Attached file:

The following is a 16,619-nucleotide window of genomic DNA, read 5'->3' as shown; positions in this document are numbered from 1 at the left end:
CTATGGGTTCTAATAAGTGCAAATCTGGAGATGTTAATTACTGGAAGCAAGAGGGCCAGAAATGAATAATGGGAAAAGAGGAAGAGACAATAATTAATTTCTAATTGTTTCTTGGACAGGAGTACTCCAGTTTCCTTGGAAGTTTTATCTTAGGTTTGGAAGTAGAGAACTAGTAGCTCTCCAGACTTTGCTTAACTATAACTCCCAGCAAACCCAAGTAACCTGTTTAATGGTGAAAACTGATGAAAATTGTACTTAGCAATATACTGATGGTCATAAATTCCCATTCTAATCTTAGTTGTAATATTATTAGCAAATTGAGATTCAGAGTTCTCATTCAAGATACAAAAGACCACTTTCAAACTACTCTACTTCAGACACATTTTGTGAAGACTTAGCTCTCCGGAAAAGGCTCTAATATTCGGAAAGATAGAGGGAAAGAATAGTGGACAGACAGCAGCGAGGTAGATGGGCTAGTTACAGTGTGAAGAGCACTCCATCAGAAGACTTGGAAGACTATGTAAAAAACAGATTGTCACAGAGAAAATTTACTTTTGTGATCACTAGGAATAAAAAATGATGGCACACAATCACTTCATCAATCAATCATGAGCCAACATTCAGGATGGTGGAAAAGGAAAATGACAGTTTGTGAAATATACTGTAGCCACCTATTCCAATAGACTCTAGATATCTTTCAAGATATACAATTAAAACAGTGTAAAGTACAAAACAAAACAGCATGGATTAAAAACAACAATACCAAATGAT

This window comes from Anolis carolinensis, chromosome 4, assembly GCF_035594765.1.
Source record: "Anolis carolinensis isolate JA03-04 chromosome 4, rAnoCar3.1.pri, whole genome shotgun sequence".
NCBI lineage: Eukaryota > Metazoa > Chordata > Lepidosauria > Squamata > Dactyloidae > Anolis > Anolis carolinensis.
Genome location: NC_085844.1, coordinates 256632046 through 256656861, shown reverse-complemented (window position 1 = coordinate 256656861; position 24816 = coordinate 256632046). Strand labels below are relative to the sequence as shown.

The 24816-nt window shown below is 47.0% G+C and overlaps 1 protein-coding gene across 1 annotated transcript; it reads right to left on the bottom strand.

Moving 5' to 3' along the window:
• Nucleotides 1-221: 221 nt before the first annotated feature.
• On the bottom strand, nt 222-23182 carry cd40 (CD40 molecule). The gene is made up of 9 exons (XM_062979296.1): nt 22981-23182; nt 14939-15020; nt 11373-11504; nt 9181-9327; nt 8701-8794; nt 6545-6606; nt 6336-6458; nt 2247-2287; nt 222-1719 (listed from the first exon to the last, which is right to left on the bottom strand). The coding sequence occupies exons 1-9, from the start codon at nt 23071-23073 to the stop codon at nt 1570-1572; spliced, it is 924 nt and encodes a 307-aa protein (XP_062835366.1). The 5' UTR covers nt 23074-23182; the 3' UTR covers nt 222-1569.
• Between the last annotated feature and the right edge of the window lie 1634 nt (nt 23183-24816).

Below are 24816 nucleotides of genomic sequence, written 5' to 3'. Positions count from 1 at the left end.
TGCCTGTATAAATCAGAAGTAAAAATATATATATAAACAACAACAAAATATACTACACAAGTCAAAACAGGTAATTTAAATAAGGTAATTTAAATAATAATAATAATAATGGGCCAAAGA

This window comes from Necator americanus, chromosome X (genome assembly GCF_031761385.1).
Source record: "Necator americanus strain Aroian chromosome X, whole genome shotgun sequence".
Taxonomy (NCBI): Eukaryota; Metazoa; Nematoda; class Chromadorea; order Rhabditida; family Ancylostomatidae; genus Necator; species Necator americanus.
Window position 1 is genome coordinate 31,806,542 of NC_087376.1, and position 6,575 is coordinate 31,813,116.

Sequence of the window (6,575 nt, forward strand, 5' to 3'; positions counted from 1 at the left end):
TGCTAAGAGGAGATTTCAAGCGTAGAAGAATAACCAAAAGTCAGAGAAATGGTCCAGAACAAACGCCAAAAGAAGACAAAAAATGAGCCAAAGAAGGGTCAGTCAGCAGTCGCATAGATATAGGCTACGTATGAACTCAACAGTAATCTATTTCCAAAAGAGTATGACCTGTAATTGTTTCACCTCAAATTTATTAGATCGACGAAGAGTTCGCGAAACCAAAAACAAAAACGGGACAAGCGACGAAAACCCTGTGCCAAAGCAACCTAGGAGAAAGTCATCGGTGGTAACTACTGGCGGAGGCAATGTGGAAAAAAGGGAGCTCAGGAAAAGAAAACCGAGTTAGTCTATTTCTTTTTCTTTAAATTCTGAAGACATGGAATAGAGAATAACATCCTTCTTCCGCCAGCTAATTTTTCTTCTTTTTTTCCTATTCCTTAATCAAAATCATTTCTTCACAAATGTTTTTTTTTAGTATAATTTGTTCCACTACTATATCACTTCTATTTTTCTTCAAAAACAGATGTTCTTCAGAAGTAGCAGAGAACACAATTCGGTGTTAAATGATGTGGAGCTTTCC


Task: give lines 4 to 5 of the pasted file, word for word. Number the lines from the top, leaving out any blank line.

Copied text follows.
Source record: "Anolis carolinensis isolate JA03-04 chromosome 4, rAnoCar3.1.pri, whole genome shotgun sequence".
NCBI lineage: Eukaryota > Metazoa > Chordata > Lepidosauria > Squamata > Dactyloidae > Anolis > Anolis carolinensis.